Since it is nearing the "major" Holidays, the All-American family wants to see two movies together this fall. One on Thanksgiving, and one closer to Christmas. Also, the thirteen year old boy is going to see one film with a group of friends as part of a birthday party. He has to pay for his own ticket price. And Mom and Dad are going to have a free weekend soon. After dinner, they wouldn't mind seeing a film just for them. What are Mom, Dad, and Junior's best options in the next four months? That's a tough call, as there aren't too many event films coming our way this fall. (Damn, this sort of sounds like an SAT question.)
First, let's tackle the young boys' night out. Being thirteen means that he won't be allowed to see Jennifer's Body, which is the film he will most likely want to sneak into with his friends. And they will probably transgress that gate. These kids grew up with Napoleon Dynamite. They watch it, love it, swear by it. To this day, its in heavy spin rotation inside their DVD player. But, much like Land of the Lost, their awareness of Jared Hess' Gentlemen Broncos is nil. I know. I asked, only to be confronted by a blank face. They don't know what it is yet, and don't really care. It's another film that will find a second life on store shelves and cable. A couple of the boys in this group may want to see The Invention of Lying. But it will prove to be a "bit" too mature for some of the other friends in this group. It's mainly the appeal of Jonah Hill that will get them into theaters to see this one.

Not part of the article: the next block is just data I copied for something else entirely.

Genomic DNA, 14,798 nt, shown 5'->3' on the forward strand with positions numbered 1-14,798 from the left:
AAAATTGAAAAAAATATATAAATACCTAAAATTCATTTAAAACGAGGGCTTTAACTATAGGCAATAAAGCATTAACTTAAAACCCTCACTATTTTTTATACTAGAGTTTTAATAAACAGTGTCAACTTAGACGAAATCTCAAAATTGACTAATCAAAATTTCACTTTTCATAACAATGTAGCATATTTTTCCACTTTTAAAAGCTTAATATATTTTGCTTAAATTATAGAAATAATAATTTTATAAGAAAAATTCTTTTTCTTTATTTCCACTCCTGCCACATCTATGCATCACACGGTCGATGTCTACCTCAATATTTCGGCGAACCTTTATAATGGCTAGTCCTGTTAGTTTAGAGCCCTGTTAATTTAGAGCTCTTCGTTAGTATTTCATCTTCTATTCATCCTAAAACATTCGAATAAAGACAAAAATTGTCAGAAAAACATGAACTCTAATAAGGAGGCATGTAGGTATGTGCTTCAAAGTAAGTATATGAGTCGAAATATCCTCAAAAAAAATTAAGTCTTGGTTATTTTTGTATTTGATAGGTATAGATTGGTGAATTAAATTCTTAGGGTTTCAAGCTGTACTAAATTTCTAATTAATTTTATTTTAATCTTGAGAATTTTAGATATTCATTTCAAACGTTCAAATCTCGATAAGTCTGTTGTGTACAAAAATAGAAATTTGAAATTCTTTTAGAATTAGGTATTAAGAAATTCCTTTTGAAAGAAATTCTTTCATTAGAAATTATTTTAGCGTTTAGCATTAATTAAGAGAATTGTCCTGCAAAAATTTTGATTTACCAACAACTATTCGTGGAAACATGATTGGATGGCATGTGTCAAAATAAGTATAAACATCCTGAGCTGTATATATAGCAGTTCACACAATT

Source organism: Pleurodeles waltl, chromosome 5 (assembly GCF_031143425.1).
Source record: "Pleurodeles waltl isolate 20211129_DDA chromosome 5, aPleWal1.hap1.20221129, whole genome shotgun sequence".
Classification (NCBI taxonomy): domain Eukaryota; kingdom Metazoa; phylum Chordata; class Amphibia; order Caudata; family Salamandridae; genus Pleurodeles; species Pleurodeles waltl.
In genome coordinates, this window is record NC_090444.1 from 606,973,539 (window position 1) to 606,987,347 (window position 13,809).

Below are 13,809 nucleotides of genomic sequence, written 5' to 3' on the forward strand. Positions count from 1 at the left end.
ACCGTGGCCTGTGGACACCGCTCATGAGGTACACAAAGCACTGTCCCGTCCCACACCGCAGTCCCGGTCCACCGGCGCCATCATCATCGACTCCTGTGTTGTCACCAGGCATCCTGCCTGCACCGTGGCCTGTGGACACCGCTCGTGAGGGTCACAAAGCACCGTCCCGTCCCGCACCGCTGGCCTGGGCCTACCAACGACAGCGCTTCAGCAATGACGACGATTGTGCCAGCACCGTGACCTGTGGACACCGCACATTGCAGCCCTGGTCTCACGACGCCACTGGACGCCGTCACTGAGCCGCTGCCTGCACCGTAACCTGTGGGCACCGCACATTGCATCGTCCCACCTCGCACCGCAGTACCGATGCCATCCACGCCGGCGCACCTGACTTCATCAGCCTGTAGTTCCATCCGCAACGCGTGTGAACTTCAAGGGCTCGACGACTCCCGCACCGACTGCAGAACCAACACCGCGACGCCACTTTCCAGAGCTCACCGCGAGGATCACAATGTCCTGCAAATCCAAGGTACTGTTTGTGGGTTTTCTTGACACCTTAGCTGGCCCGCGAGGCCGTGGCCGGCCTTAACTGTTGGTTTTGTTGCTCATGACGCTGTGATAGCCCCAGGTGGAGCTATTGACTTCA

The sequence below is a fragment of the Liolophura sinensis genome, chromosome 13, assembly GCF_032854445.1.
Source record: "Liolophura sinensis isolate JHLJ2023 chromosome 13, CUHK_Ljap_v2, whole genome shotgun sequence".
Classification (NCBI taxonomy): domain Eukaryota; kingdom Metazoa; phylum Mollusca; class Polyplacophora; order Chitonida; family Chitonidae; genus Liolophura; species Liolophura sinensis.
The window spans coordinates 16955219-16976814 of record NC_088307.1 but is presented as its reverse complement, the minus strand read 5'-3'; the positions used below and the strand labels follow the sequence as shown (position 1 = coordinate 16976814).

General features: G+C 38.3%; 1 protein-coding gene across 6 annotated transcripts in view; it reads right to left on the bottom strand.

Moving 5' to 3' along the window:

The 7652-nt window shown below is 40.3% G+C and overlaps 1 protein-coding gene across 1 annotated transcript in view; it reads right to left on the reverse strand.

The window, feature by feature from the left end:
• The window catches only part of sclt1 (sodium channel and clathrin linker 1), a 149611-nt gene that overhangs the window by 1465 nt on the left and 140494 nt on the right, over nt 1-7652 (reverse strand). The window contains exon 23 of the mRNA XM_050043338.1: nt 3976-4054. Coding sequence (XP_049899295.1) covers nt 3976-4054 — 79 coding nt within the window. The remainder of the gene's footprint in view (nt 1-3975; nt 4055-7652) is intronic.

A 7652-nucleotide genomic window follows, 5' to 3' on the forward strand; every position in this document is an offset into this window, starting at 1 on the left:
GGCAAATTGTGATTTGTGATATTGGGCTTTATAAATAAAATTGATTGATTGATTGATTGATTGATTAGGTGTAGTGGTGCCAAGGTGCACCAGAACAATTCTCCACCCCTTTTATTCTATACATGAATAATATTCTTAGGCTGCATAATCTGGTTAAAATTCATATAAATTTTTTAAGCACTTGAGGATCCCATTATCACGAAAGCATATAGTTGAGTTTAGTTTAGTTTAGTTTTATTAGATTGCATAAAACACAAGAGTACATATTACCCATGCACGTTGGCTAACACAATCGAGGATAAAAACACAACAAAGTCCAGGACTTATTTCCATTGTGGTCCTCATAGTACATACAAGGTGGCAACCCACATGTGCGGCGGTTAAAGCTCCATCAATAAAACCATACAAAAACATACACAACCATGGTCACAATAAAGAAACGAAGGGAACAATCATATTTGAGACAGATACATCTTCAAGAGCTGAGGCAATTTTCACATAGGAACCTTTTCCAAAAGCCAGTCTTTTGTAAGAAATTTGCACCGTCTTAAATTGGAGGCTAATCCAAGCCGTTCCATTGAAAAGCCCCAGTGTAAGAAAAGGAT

That leaves only three options for them. One of which is R rated. Believe it or not, Couples Retreat, though an adult comedy about relationships, is appealing to the junior high set. Some of the boys definitely want to see Whip It!, what with its girl-on-girl violence, its plethora of hot chicks, and its funny bent on high school life. Though, one or two of the boys may flip a finger at its girlyness, leaving the group with their only other option: Where the Wild Things Are. Spike Jonze's adaptation of Maurice Sendak's classic book is one of the few films aimed directly at the thirteen year old boy set, and its long established roots as a literary mainstay will also appeal to whoever the chaperone may be. It's the one film made just for boys this season. (Huh? What about Bruce Willis' Surrogates? Well, the trailer bored the group of kids I showed it too.)
Now, you may think I am being sexiest by leaving the girls out of this equation. I'm not. There is only one film for females of all ages this fall, and I don't even need to tell you what it is. These chicks have been saving up their allowance to see it three times in one day. Birthday theme parties will be thrown around its release. If we add a girl into the average middle-American family mix I described above, this would be their Thanksgiving Day after dinner treat (and, yeah, I have a hunch thirteen year old Jimmy and Pops will enjoy it too). It's The Twilight Saga's New Moon, and after watching the trailer that premiered during the VMAs, I have no doubt in my mind that this is going to be a gargantuan hit. Heck, even I kind of want to see it now. Don't you? (Whatever, you liar!)